After a rocky trip down a dirt road pitted with several pot holes, we found the perfect beach that came to be our regular snorkeling sight over the next couple of days. That evening, we decided to go snorkeling at dusk and explore the reef.
It seemed like some sort of adventure into the unknown, as we adjusted our masks around our eyes and, wearing flippers, goose-stepped awkwardly toward the water. It was easier to back slowly into the water rather than attempt to walk forward and risk tripping on the ends of our flippers and doing a face plant. Even then, gravel managed to leak into the empty pockets, lodging in the most uncomfortable places as we dove into the water and started swimming out to sea. Eventually, as the light slowly dwindled, we resorted to scanning the coral for different species of fish with our flashlights.
At night, the coral appears to loom before you, dotted with inky black sea urchins with protruding spines and pale shadows of fish. Bug-eyed squirrel fish dart into miniature caves away from the light. And when the fish refused to come out, we floated on our backs and looked up at the multitude of stars glittering overhead.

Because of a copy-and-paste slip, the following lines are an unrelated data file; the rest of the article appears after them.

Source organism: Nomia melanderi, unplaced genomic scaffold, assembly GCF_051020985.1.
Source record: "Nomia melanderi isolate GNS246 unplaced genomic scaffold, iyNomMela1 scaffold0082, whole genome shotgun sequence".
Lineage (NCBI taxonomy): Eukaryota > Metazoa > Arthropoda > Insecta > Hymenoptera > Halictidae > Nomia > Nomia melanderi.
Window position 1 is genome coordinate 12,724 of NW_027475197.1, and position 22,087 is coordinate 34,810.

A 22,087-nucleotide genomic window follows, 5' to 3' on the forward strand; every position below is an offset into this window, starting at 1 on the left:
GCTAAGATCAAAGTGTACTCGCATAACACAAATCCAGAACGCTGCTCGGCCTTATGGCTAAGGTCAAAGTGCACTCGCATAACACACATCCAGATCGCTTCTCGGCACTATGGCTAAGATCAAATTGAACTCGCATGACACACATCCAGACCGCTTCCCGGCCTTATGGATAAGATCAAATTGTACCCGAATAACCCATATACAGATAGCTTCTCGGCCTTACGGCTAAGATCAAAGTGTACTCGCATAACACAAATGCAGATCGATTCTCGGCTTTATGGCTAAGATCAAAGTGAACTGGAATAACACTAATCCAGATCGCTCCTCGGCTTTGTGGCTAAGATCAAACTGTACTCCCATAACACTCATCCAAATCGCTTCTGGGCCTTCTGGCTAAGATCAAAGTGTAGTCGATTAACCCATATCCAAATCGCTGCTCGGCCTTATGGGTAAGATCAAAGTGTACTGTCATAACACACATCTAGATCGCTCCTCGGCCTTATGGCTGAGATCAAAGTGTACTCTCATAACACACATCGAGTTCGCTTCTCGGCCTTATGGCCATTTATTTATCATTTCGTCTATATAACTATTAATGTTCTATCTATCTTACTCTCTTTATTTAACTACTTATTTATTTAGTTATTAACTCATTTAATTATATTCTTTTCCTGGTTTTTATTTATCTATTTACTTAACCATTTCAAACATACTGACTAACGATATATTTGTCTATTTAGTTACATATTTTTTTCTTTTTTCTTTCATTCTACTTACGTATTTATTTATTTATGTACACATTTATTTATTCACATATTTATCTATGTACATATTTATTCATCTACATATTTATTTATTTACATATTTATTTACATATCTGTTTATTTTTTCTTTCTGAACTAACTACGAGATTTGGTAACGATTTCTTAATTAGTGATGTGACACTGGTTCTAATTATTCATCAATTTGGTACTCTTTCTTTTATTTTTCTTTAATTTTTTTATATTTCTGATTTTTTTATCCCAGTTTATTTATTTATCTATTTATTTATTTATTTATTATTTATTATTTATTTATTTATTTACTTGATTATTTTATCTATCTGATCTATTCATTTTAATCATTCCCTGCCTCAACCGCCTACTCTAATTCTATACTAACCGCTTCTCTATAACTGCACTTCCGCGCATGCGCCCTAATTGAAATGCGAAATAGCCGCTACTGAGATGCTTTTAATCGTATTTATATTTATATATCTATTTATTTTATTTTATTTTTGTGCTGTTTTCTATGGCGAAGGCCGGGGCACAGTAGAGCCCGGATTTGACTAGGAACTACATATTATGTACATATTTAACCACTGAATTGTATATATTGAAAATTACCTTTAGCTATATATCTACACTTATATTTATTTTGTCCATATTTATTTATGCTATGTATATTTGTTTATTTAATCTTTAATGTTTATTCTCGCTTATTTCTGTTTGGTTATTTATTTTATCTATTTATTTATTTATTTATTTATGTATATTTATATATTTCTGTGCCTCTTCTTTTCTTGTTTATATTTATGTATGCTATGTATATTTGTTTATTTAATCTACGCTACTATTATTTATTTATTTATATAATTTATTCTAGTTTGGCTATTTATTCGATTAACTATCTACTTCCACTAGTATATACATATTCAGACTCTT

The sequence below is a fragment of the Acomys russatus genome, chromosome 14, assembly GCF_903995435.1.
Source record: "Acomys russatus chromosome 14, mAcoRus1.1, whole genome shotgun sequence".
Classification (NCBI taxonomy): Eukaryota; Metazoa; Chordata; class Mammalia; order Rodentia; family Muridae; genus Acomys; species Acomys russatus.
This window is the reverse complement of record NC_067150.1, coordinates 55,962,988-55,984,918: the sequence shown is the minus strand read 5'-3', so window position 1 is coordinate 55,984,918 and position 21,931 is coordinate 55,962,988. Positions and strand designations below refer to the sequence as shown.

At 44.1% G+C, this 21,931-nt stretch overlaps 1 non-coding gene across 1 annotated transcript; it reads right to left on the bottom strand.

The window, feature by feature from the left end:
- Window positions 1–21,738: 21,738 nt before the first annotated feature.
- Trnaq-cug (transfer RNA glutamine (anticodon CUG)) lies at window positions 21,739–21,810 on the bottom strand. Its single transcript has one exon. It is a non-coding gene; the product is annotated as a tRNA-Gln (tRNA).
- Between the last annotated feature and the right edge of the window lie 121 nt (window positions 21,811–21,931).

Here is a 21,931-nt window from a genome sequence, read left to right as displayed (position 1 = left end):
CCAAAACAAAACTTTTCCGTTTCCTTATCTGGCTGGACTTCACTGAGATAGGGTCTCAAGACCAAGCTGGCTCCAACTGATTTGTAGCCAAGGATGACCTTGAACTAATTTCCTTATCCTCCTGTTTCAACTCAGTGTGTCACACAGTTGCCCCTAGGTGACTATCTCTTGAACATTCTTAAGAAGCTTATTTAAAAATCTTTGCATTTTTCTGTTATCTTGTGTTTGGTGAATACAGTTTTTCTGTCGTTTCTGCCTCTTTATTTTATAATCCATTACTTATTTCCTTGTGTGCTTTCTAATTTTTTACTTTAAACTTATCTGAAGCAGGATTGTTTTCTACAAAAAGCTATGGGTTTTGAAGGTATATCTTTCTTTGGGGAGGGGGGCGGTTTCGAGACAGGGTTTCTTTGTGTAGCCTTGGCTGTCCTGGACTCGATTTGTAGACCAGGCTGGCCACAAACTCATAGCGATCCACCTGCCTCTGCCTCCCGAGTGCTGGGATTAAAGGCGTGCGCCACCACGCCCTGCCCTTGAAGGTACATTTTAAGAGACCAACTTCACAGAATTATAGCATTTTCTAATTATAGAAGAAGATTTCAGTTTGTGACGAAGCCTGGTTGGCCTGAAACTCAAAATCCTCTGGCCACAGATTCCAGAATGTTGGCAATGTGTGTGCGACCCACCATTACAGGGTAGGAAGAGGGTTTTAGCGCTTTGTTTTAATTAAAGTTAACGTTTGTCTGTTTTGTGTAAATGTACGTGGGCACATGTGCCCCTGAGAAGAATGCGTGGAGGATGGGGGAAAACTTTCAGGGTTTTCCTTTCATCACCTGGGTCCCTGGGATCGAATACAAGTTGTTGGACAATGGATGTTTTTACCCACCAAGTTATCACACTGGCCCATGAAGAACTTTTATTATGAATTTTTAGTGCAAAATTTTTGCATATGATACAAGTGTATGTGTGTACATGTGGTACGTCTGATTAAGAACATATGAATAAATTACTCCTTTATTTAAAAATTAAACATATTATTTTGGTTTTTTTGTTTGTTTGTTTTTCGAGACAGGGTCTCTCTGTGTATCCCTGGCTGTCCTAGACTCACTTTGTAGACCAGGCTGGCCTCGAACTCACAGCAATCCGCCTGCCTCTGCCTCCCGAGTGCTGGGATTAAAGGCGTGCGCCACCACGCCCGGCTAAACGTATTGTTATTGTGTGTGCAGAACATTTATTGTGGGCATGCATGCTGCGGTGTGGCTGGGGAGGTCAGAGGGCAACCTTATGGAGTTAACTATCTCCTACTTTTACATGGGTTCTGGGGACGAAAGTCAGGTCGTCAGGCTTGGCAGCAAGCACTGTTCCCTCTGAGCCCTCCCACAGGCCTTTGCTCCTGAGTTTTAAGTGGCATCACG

The next day, Dr. Sikkel divided us into groups and assigned each a particular species of fish to observe and record behavior and movement patterns, as well as the time of day they're active around the coral. During the day, the water is clear as glass, and tourists watched amused as we trouped by with our snorkel gear and clipboards with waterproof paper. The coral was teeming with hoards of fish of all different sizes, colors and shapes. Rainbow-colored parrot fish swam lazily toward the coral only to be chased away by black damsel fish half their size. Sea fans waved back and forth in the current, and bright blue tang flitted about in cavernous canyons in the coral. Dr. Sikkel caught several species of fish to process in our search for parasites and a possible connection between species behavior and time of day.
We arrived back at the beach house where we doused the fish in fresh water and then filtered the water through a mesh to trap the parasites that we then blasted into a Petri dish. We added red food coloring and filtered the contents again. The first catch was entirely free of parasites except for a fat isopod that looked like a swollen maggot with groping legs and pinchers clinging to one unfortunate fish.